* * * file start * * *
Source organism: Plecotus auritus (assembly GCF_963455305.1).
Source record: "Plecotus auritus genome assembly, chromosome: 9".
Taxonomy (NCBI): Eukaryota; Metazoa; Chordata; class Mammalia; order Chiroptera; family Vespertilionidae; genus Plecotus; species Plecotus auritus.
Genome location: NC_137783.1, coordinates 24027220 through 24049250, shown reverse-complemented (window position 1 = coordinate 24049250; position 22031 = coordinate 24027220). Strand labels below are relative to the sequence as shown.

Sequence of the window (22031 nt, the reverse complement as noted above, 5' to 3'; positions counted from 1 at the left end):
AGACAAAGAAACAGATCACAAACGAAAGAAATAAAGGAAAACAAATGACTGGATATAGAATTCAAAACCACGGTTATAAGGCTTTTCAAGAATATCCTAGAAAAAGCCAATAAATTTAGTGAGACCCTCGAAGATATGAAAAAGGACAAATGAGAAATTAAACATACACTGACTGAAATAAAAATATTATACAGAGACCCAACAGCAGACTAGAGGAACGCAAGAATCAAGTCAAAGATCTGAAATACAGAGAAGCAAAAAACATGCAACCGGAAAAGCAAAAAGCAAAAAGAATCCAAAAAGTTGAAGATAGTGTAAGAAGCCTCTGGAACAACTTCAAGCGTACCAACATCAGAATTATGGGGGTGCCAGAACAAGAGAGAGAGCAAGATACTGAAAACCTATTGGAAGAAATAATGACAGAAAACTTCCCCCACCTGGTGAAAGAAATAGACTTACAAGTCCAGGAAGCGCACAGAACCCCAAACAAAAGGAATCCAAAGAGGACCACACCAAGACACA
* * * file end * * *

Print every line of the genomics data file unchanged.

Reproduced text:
Source organism: Plecotus auritus (assembly GCF_963455305.1).
Source record: "Plecotus auritus genome assembly, chromosome: 9".
Taxonomy (NCBI): Eukaryota; Metazoa; Chordata; class Mammalia; order Chiroptera; family Vespertilionidae; genus Plecotus; species Plecotus auritus.
Genome location: NC_137783.1, coordinates 24027220 through 24049250, shown reverse-complemented (window position 1 = coordinate 24049250; position 22031 = coordinate 24027220). Strand labels below are relative to the sequence as shown.

Sequence of the window (22031 nt, the reverse complement as noted above, 5' to 3'; positions counted from 1 at the left end):
AGACAAAGAAACAGATCACAAACGAAAGAAATAAAGGAAAACAAATGACTGGATATAGAATTCAAAACCACGGTTATAAGGCTTTTCAAGAATATCCTAGAAAAAGCCAATAAATTTAGTGAGACCCTCGAAGATATGAAAAAGGACAAATGAGAAATTAAACATACACTGACTGAAATAAAAATATTATACAGAGACCCAACAGCAGACTAGAGGAACGCAAGAATCAAGTCAAAGATCTGAAATACAGAGAAGCAAAAAACATGCAACCGGAAAAGCAAAAAGCAAAAAGAATCCAAAAAGTTGAAGATAGTGTAAGAAGCCTCTGGAACAACTTCAAGCGTACCAACATCAGAATTATGGGGGTGCCAGAACAAGAGAGAGAGCAAGATACTGAAAACCTATTGGAAGAAATAATGACAGAAAACTTCCCCCACCTGGTGAAAGAAATAGACTTACAAGTCCAGGAAGCGCACAGAACCCCAAACAAAAGGAATCCAAAGAGGACCACACCAAGACACA